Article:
Thursday, January 30, 2014

My Eighth Grade Portrait Disaster

My eighth grade art teacher, Mr. Kinear, asked me to come up to the front of the classroom. He turned me to face the class and put the question to me in his big public voice: 

"Jim, would you be willing paint a picture up here in front of the whole class?" 


"Um. Sure," I said. My reflex was to say yes first and dig myself out later.

"Here, you can use my easel."

He dragged his easel, squeaking horribly, across the linoleum floor. He started twirling the cranks and the top went up like a guillotine. Everyone set down their pencils and stopped working on their contour drawings.

I was the entertainment.

Suddenly I wanted to rejoin my peers, blend in, and become invisible again.

There was another problem. I had no idea how to paint a portrait in oil. I had never painted anything in oil. No one in my family painted, at least not since I was born. I had seen a few tubes of my mom's old paint box, but I couldn't even get the caps off. I didn't know how to mix colors or thin the paint or how to use the brushes. I never saw anyone do an oil painting. Middle schoolers didn't paint in oil. We used charcoal or ink or poster paint.

"Don't worry, I'll get you set up," Mr. Kinear said, sensing my rising panic. He took out his personal tubes of paint and uncapped each one with a grand flourish.

"Viridian...Alizarin...Burnt Sienna," he said. I was hearing some of these names for the first time. I didn't dare admit my ignorance to him. He had chosen me as the star student. This was my chance to shine and to impress the girls, because I was way too shy to talk to them.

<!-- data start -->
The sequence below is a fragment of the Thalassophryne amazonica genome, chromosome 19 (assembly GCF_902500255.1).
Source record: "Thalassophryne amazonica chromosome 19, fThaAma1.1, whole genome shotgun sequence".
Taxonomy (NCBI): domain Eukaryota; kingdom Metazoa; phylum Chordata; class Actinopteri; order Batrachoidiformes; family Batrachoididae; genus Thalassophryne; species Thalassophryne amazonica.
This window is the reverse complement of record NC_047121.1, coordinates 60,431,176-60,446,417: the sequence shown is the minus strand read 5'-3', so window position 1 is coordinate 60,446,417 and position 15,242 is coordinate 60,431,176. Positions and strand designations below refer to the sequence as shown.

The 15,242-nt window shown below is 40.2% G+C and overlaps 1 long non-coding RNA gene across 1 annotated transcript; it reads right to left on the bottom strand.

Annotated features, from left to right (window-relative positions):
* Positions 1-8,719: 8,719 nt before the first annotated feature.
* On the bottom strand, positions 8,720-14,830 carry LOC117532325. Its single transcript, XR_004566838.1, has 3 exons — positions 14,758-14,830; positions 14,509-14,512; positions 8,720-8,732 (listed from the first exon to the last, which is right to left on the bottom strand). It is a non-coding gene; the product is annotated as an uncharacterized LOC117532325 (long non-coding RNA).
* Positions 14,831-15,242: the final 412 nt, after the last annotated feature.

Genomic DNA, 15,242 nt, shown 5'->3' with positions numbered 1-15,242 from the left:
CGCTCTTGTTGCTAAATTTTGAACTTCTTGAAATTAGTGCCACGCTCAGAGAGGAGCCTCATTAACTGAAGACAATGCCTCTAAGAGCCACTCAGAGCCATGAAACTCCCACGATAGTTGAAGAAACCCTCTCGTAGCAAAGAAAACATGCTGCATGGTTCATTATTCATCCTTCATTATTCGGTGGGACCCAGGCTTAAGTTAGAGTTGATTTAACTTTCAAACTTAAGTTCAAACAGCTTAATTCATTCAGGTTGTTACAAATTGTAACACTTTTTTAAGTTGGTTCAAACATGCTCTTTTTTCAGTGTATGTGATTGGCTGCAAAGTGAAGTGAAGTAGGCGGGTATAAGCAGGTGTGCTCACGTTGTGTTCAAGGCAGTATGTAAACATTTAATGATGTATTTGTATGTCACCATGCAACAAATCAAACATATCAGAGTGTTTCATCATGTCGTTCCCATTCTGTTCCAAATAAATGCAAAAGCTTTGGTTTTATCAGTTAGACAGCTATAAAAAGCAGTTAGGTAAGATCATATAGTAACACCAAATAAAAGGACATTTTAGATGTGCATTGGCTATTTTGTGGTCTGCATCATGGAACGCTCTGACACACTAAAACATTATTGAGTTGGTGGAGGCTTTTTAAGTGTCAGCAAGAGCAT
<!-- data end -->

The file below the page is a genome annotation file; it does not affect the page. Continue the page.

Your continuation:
What was I supposed to paint? Mr. Kinear handed me a photo of a retired principal. He was a rather hard-faced old bird, not exactly a favorite with the students, and certainly not with me. I had been called into his office a couple of times on minor infractions, and he seemed to me rather short on humor or sympathy.

I brushed my long locks of hair back over my ears and tried to focus. I had been to an art museum a few times and had seen a Rembrandt. I had seen Norman Rockwell's book on illustration. Those guys used oil, didn't they? If they could do it, why couldn't I?


I had drawn some faces before. Above is a charcoal portrait that I did at home to show Mr. Kinear. My idea of a portrait was to make the face really big so that it filled most of the frame. I knew I could draw fairly accurately.

I started by drawing the face with a pencil. Then, as the class watched my every move, I squeezed out the paints and started mixing and dabbing on color. How do you mix a flesh tone? It wasn't pink exactly. I tried mixing burnt sienna with white: white to make it lighter and black to make it darker. The principal was taking on a ghoulish pallor.

I had a lot of trouble with his eyes. Everything I did made him look more and more like a turkey vulture, glaring back at me in a hungry sort of way, like he wanted to pick the flesh off the bones of my carcass.

After a couple of weeks of effort, I finished. I was surprised when Mr. Kinear declared the final painting a success. Newspaper reporters came and took photos. It was decided to hang the finished portrait in the cafeteria, high up on the wall, where the principal could cast his gaze down over everyone eating their lunches. I was proud, but also embarrassed when I stood there in front of everybody for the unveiling. I was a hero. The girls liked me, and it was all because of my art.